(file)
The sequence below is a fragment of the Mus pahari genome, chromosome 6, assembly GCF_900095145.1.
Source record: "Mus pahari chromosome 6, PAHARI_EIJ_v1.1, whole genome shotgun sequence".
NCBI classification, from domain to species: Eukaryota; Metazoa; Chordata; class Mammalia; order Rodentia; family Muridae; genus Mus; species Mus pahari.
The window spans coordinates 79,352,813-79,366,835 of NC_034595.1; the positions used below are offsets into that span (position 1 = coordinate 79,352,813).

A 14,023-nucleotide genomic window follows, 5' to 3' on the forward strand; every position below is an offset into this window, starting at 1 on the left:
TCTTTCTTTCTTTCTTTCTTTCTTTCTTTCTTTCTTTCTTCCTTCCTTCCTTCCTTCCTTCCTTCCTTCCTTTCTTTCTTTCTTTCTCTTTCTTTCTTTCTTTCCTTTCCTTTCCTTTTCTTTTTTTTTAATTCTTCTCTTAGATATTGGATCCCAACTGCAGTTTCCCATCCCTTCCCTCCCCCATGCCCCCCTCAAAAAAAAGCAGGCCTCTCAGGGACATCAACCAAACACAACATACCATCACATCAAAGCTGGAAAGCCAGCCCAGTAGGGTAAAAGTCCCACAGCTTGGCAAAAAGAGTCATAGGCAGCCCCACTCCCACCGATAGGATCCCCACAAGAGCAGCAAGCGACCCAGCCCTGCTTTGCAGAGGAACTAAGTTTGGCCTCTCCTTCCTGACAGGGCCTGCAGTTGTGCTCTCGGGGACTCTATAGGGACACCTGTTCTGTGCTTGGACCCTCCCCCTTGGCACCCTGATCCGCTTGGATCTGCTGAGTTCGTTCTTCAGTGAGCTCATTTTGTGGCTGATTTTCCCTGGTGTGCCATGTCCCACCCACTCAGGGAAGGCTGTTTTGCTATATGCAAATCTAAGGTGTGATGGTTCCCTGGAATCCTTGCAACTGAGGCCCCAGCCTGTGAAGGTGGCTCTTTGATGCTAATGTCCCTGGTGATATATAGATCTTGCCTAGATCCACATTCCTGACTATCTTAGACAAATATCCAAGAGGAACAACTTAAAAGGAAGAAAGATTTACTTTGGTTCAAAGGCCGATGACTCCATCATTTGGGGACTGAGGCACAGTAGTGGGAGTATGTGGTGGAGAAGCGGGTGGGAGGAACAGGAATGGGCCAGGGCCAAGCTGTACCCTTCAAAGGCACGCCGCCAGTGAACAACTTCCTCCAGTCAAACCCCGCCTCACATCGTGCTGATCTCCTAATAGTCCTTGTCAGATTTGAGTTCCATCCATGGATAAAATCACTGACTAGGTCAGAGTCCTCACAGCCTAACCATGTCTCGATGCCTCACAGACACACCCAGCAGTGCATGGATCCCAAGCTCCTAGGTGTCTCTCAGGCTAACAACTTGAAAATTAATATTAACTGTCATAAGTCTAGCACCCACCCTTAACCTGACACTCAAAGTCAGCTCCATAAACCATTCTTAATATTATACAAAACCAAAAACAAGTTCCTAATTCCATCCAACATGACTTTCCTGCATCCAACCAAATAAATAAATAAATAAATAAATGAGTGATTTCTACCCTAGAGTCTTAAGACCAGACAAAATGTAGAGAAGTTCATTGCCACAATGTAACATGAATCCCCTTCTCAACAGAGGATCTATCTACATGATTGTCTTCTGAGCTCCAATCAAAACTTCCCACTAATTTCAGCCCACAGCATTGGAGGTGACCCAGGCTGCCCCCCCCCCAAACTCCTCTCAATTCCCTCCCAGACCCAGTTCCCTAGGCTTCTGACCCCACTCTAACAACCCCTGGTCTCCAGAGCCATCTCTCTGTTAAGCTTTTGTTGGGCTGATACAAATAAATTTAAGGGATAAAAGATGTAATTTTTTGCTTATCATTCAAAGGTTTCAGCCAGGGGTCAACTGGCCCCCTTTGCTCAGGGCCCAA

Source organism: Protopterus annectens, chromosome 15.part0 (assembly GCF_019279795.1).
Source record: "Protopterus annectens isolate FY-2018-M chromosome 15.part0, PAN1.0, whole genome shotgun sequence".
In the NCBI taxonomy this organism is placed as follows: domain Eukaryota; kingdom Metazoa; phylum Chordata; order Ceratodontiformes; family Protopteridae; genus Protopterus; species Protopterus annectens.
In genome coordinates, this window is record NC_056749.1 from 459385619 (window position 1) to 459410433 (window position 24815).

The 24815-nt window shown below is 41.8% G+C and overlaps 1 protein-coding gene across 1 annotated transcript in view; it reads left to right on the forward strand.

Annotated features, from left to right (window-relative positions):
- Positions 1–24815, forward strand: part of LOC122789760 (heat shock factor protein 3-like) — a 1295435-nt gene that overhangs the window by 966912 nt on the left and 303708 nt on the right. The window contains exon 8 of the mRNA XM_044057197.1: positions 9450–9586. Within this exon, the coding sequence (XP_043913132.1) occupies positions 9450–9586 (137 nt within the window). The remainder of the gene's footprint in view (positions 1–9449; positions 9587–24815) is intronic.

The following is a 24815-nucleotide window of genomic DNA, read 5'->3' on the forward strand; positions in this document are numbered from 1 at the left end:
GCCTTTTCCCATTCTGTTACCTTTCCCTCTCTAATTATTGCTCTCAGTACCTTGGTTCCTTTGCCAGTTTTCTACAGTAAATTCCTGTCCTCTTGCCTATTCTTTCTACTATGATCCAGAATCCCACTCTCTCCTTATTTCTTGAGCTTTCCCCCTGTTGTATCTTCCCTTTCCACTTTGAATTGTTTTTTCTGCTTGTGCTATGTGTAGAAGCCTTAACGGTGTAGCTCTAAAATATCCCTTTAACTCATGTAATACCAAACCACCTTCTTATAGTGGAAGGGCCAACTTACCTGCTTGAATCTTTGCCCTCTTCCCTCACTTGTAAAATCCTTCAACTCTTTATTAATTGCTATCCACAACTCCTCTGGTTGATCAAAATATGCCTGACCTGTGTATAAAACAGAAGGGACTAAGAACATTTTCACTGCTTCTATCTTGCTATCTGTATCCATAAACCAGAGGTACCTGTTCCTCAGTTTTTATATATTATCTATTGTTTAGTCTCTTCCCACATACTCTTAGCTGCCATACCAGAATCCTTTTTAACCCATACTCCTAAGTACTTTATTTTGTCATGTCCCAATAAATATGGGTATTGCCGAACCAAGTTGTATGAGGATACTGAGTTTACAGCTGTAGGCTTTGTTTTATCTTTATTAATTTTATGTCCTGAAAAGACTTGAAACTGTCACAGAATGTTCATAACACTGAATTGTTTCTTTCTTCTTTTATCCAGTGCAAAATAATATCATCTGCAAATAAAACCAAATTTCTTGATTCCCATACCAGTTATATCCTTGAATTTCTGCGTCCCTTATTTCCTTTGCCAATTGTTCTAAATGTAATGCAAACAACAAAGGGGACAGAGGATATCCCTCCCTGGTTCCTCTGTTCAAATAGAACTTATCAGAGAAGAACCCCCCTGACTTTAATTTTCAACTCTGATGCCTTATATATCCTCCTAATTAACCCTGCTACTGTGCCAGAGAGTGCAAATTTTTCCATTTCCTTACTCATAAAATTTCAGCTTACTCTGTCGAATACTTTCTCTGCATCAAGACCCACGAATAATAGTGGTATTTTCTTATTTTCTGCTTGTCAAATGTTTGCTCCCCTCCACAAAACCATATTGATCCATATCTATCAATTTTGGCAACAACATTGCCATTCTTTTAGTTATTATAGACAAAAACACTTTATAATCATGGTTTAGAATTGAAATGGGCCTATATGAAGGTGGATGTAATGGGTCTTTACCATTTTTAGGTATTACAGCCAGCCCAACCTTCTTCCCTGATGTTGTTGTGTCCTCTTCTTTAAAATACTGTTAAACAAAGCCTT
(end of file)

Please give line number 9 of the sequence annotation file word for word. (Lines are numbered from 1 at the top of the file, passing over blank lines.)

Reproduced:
In the NCBI taxonomy this organism is placed as follows: domain Eukaryota; kingdom Metazoa; phylum Chordata; order Ceratodontiformes; family Protopteridae; genus Protopterus; species Protopterus annectens.